Obliteration Cake: A Recipe from Probably This

Beau Ciolino and Matt Armato serve up an art-inspired recipe for our ongoing series on parties.

Editor's Note

You can’t throw a great party without food to match. We asked Beau Ciolino and Matt Armato, who run the cooking and lifestyle blog Probably This, to create a recipe inspired by a work of art for our series on the art of partying. They came up with an interactive and delicious dessert that allows you to celebrate our fifth birthday from your own kitchen.

Last year, Japanese artist Yayoi Kusama brought her interactive installation The Obliteration Room to David Zwirner in New York. For the exhibition, Kusama provided a stark white room with simple white furniture. She asked visitors to place small multi-colored stickers wherever they pleased—on the walls, on the floor, on the furniture—creating a collaborative piece of remarkably colorful art that allowed the viewers’ eyes and hands to transform the gallery completely.

We’ve taken inspiration from Kusama and created our own blank canvas, a cake to be “obliterated” by small disks of multicolored white chocolate. Like Kusama’s Obliteration Room, the process of decorating the cake is meant to engage your party guests. (Our version is much tastier, though!) We’ve included photos from our own Obliteration Cake party, along with a recipe and instructions for throwing your own.

Obliteration Cake
Serves 8 - 12

Cake (3 Layers)

  • 3 sticks of unsalted butter, softened
  • 3 cups granulated sugar
  • 5 eggs, room temperature
  • 3 cups all-purpose flour
  • 2 teaspoons baking powder
  • ¼ teaspoon salt
  • ½ cup whole milk
  • ½ cup full-fat yogurt
  • 1 teaspoon vanilla extract
  • ½ teaspoon orange extract
  • ½ teaspoon almond extract
  • ⅓ cup multicolored sprinkles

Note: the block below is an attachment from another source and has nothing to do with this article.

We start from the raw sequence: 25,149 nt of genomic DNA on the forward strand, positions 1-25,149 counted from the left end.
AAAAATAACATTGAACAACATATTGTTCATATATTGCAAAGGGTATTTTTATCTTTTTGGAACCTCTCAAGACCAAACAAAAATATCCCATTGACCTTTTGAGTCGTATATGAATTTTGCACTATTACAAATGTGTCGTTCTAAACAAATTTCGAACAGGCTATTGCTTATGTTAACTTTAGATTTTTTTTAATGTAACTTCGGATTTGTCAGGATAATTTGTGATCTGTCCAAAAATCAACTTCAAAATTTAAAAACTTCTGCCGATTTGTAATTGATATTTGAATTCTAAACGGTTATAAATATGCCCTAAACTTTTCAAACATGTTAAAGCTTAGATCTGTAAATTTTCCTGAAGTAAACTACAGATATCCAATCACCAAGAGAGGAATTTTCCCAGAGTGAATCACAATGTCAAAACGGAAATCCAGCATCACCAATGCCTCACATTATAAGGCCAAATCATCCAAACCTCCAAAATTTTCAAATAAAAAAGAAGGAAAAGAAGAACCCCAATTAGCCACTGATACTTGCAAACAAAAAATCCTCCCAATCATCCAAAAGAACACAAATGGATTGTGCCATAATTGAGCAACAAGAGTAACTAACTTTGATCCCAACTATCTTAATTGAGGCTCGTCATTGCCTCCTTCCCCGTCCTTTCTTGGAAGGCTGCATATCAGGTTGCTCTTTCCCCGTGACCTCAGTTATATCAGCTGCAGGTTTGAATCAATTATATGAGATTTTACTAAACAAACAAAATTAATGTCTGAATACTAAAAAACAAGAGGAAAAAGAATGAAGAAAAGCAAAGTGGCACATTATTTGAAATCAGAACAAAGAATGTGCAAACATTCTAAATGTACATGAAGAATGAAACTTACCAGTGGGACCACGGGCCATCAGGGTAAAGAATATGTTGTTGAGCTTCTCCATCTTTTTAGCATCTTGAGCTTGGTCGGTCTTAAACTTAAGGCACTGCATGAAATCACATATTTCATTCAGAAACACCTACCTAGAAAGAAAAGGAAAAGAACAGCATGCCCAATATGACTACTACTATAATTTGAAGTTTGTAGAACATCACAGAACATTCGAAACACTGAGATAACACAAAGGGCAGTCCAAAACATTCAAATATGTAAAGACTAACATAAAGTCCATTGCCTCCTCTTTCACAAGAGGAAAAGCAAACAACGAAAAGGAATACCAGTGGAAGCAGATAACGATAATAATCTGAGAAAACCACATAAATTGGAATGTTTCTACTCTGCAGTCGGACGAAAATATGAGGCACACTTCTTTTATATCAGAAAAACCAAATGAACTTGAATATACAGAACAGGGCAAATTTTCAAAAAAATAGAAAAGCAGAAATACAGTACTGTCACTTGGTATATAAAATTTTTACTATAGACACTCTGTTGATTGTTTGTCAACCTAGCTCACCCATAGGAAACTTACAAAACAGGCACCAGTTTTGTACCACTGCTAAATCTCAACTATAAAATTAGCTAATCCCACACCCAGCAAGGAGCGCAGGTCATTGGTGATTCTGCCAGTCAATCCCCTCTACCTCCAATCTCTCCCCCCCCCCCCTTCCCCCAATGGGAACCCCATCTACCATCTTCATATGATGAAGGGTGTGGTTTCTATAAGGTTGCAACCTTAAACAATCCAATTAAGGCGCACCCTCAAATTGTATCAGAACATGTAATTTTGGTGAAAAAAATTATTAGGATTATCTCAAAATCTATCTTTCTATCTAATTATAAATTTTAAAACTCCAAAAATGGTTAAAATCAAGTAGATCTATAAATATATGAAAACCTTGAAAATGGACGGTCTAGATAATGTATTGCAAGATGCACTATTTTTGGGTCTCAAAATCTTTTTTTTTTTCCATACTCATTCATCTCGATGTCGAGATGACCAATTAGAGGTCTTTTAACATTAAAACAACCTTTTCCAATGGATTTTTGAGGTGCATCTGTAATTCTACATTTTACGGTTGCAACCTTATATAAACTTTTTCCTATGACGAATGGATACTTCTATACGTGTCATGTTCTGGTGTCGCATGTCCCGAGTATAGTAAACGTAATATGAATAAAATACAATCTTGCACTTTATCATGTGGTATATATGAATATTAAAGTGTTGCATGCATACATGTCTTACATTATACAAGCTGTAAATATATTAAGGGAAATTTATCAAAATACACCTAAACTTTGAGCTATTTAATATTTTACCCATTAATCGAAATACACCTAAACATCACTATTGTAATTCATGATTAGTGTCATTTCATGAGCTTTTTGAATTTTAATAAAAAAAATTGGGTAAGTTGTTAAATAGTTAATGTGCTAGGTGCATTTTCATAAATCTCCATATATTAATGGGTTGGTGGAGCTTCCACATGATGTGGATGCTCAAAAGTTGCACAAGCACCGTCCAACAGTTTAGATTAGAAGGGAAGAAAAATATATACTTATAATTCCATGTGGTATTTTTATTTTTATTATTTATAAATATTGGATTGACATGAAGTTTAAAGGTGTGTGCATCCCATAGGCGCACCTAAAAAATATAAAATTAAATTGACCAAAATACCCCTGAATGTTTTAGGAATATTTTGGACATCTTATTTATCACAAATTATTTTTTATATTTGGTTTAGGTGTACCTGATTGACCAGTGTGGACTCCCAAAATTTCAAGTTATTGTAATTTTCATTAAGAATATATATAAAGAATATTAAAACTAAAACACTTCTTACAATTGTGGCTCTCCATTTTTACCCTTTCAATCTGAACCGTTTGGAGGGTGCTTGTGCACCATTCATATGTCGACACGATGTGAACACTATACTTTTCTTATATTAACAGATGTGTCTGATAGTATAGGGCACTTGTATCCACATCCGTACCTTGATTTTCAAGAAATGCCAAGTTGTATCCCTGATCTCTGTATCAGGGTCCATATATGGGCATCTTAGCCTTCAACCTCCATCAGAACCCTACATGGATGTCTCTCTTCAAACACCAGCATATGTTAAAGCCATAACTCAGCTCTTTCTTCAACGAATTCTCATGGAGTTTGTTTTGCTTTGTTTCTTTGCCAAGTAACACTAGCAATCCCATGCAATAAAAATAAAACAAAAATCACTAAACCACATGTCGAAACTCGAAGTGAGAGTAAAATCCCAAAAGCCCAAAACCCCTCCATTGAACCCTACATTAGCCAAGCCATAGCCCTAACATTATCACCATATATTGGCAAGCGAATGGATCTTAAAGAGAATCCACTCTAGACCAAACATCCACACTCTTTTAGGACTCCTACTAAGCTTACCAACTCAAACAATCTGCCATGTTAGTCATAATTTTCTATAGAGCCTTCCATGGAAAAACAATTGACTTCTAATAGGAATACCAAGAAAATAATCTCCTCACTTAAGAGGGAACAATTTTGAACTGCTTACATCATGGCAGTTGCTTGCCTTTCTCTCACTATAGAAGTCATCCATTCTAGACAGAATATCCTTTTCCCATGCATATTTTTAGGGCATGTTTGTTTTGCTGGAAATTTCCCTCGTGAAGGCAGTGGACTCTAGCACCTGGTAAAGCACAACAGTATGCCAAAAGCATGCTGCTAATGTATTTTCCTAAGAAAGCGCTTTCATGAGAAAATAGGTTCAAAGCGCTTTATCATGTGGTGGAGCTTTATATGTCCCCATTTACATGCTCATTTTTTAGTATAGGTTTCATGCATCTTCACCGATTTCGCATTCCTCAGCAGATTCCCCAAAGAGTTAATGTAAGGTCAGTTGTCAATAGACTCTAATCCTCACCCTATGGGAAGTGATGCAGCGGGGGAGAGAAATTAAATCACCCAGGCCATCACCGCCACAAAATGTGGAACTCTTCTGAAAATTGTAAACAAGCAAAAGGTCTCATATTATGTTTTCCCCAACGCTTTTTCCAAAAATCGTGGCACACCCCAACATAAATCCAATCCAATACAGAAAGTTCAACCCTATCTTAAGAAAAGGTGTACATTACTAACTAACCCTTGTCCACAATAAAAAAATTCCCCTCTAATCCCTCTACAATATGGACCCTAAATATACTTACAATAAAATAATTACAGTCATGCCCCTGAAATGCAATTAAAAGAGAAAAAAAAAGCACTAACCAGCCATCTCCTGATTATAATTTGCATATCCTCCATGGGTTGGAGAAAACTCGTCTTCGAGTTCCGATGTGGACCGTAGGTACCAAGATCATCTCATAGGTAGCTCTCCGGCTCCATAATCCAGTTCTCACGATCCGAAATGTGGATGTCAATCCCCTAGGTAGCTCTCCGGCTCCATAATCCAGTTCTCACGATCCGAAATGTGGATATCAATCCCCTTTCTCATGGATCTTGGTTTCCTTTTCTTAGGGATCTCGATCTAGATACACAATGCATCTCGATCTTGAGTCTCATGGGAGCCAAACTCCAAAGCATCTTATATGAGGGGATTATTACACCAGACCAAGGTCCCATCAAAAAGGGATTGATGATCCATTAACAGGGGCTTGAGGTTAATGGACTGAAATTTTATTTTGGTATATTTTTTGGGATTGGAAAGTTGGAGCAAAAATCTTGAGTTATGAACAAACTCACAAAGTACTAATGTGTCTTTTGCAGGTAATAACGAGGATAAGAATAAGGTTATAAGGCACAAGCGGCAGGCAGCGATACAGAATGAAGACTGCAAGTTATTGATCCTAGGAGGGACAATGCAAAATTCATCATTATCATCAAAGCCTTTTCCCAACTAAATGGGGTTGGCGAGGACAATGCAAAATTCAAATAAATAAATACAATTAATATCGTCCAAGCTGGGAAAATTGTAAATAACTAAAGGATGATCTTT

Icing and Decorations

  • 1 stick unsalted butter, softened
  • 4 cups powdered sugar, sifted
  • 3 tablespoons whole milk
  • ½ teaspoon orange extract
  • ½ teaspoon almond extract
  • Several colors of round white-chocolate candy melts
  • Royal icing (The icing and candy melts can be found at most baking or craft-supply stores.)

  1. Preheat the oven to 350 degrees and line three 9-inch cake pans with parchment paper and a little non-stick cooking spray or butter.
  2. In the bowl of a stand mixer, or using a hand-held mixer, cream together butter and sugar until pale and fluffy, about two minutes, occasionally stopping the mixer and scraping down the bowl with a spatula. Add eggs, one at a time, beating between each addition to fully incorporate them.
  3. In a separate bowl, sift together flour, baking powder, and salt. In another bowl, whisk together the milk, yogurt, and extracts. Add the flour mixture and milk mixture to the creamed butter in alternating scoops, beating between each addition. Gently stir multicolored sprinkles into the batter.
  4. Pour cake batter evenly into prepared pans and bake for 25 - 30 minutes, until slightly golden on top and a fork comes out crumb-free. Let cool to room temperature on a wire rack.
  5. While cakes are cooling, prepare the frosting by creaming the butter until fluffy, about one minute. Sift in the powdered sugar one cup at a time, adding a half tablespoon of milk whenever the mixture looks crumbly or dry. You may not need to use all of the milk. Once the sugar has been completely added, beat in the extracts and turn the speed to high for two minutes.
  6. Ice the cakes to your preference and set the iced cake out with a bowl of royal icing and the white-chocolate candy melts. Invite your guests to apply a small dot of royal icing on the back end of a white chocolate candy wafer and to secure it to the sides and top of the cake. After assembling the cake, slice and enjoy!


Artist Project